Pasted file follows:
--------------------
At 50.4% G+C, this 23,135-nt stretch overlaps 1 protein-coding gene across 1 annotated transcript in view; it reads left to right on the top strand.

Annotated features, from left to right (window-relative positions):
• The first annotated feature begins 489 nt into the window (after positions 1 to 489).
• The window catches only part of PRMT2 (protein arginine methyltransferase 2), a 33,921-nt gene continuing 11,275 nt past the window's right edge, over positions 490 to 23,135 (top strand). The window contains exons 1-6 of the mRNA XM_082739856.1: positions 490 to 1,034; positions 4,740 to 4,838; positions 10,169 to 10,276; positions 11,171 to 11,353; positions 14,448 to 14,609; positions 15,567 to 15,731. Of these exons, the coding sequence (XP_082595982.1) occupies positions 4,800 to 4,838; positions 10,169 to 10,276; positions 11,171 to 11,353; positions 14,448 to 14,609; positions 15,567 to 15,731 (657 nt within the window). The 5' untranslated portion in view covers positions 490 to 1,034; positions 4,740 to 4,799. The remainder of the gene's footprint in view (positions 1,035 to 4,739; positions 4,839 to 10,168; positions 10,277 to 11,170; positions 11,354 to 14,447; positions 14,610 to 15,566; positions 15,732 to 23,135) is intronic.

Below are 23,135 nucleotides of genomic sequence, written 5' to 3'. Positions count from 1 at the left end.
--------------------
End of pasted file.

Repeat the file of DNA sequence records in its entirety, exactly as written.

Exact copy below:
At 50.4% G+C, this 23,135-nt stretch overlaps 1 protein-coding gene across 1 annotated transcript in view; it reads left to right on the top strand.

Annotated features, from left to right (window-relative positions):
• The first annotated feature begins 489 nt into the window (after positions 1 to 489).
• The window catches only part of PRMT2 (protein arginine methyltransferase 2), a 33,921-nt gene continuing 11,275 nt past the window's right edge, over positions 490 to 23,135 (top strand). The window contains exons 1-6 of the mRNA XM_082739856.1: positions 490 to 1,034; positions 4,740 to 4,838; positions 10,169 to 10,276; positions 11,171 to 11,353; positions 14,448 to 14,609; positions 15,567 to 15,731. Of these exons, the coding sequence (XP_082595982.1) occupies positions 4,800 to 4,838; positions 10,169 to 10,276; positions 11,171 to 11,353; positions 14,448 to 14,609; positions 15,567 to 15,731 (657 nt within the window). The 5' untranslated portion in view covers positions 490 to 1,034; positions 4,740 to 4,799. The remainder of the gene's footprint in view (positions 1,035 to 4,739; positions 4,839 to 10,168; positions 10,277 to 11,170; positions 11,354 to 14,447; positions 14,610 to 15,566; positions 15,732 to 23,135) is intronic.

Below are 23,135 nucleotides of genomic sequence, written 5' to 3'. Positions count from 1 at the left end.